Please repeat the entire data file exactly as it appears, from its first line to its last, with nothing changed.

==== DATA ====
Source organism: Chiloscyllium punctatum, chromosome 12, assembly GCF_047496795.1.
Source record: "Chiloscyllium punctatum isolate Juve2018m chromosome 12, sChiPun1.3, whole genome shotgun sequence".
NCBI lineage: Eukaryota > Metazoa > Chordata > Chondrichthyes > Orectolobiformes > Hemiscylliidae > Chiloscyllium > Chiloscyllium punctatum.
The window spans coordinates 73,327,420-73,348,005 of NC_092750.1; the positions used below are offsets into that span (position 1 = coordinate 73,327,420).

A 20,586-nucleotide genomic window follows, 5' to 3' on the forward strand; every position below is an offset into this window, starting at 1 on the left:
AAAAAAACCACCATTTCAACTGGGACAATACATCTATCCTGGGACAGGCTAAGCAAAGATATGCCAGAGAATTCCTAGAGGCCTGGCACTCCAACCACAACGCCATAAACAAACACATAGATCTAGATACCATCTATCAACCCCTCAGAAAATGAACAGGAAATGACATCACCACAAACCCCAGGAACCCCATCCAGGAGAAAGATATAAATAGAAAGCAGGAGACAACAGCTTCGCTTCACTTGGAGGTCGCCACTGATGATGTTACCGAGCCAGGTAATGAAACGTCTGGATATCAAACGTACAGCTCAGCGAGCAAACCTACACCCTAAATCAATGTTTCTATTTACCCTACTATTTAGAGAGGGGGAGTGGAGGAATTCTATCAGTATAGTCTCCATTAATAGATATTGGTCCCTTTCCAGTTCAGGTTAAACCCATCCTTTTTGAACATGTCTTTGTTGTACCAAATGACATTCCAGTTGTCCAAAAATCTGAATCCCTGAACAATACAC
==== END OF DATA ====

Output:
Source organism: Chiloscyllium punctatum, chromosome 12, assembly GCF_047496795.1.
Source record: "Chiloscyllium punctatum isolate Juve2018m chromosome 12, sChiPun1.3, whole genome shotgun sequence".
NCBI lineage: Eukaryota > Metazoa > Chordata > Chondrichthyes > Orectolobiformes > Hemiscylliidae > Chiloscyllium > Chiloscyllium punctatum.
The window spans coordinates 73,327,420-73,348,005 of NC_092750.1; the positions used below are offsets into that span (position 1 = coordinate 73,327,420).

A 20,586-nucleotide genomic window follows, 5' to 3' on the forward strand; every position below is an offset into this window, starting at 1 on the left:
AAAAAAACCACCATTTCAACTGGGACAATACATCTATCCTGGGACAGGCTAAGCAAAGATATGCCAGAGAATTCCTAGAGGCCTGGCACTCCAACCACAACGCCATAAACAAACACATAGATCTAGATACCATCTATCAACCCCTCAGAAAATGAACAGGAAATGACATCACCACAAACCCCAGGAACCCCATCCAGGAGAAAGATATAAATAGAAAGCAGGAGACAACAGCTTCGCTTCACTTGGAGGTCGCCACTGATGATGTTACCGAGCCAGGTAATGAAACGTCTGGATATCAAACGTACAGCTCAGCGAGCAAACCTACACCCTAAATCAATGTTTCTATTTACCCTACTATTTAGAGAGGGGGAGTGGAGGAATTCTATCAGTATAGTCTCCATTAATAGATATTGGTCCCTTTCCAGTTCAGGTTAAACCCATCCTTTTTGAACATGTCTTTGTTGTACCAAATGACATTCCAGTTGTCCAAAAATCTGAATCCCTGAACAATACAC